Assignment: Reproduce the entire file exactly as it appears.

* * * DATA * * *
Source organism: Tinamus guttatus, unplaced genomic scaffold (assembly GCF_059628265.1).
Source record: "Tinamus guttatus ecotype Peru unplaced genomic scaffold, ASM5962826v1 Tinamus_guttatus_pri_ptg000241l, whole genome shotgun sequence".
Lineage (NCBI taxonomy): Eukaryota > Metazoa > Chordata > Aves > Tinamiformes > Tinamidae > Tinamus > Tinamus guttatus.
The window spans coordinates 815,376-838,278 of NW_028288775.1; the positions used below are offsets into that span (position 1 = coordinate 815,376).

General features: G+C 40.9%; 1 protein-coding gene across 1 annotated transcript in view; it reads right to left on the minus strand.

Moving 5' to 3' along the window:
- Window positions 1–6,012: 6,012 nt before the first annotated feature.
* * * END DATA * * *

Source organism: Tinamus guttatus, unplaced genomic scaffold (assembly GCF_059628265.1).
Source record: "Tinamus guttatus ecotype Peru unplaced genomic scaffold, ASM5962826v1 Tinamus_guttatus_pri_ptg000241l, whole genome shotgun sequence".
Lineage (NCBI taxonomy): Eukaryota > Metazoa > Chordata > Aves > Tinamiformes > Tinamidae > Tinamus > Tinamus guttatus.
The window spans coordinates 815,376-838,278 of NW_028288775.1; the positions used below are offsets into that span (position 1 = coordinate 815,376).

General features: G+C 40.9%; 1 protein-coding gene across 1 annotated transcript in view; it reads right to left on the minus strand.

Moving 5' to 3' along the window:
- Window positions 1–6,012: 6,012 nt before the first annotated feature.